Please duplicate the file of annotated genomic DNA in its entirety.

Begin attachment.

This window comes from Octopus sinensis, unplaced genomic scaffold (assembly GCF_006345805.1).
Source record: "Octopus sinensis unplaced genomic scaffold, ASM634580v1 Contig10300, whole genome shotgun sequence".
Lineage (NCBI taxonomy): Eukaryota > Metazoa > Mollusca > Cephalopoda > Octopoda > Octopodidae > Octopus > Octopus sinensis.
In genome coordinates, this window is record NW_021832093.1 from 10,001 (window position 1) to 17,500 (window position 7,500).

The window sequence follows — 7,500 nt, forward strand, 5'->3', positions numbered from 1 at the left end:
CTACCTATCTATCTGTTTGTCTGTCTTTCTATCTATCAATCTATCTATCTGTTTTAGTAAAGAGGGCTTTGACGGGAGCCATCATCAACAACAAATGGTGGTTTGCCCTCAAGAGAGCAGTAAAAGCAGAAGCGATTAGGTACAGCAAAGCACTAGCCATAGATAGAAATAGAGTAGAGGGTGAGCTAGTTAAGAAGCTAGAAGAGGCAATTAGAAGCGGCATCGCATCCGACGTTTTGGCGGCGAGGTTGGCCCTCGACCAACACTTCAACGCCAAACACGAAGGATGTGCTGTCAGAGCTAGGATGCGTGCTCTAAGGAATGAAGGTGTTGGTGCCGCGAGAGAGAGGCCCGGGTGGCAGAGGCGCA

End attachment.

This window comes from Octopus sinensis, unplaced genomic scaffold (assembly GCF_006345805.1).
Source record: "Octopus sinensis unplaced genomic scaffold, ASM634580v1 Contig10300, whole genome shotgun sequence".
Lineage (NCBI taxonomy): Eukaryota > Metazoa > Mollusca > Cephalopoda > Octopoda > Octopodidae > Octopus > Octopus sinensis.
In genome coordinates, this window is record NW_021832093.1 from 10,001 (window position 1) to 17,500 (window position 7,500).

The window sequence follows — 7,500 nt, forward strand, 5'->3', positions numbered from 1 at the left end:
CTACCTATCTATCTGTTTGTCTGTCTTTCTATCTATCAATCTATCTATCTGTTTTAGTAAAGAGGGCTTTGACGGGAGCCATCATCAACAACAAATGGTGGTTTGCCCTCAAGAGAGCAGTAAAAGCAGAAGCGATTAGGTACAGCAAAGCACTAGCCATAGATAGAAATAGAGTAGAGGGTGAGCTAGTTAAGAAGCTAGAAGAGGCAATTAGAAGCGGCATCGCATCCGACGTTTTGGCGGCGAGGTTGGCCCTCGACCAACACTTCAACGCCAAACACGAAGGATGTGCTGTCAGAGCTAGGATGCGTGCTCTAAGGAATGAAGGTGTTGGTGCCGCGAGAGAGAGGCCCGGGTGGCAGAGGCGCA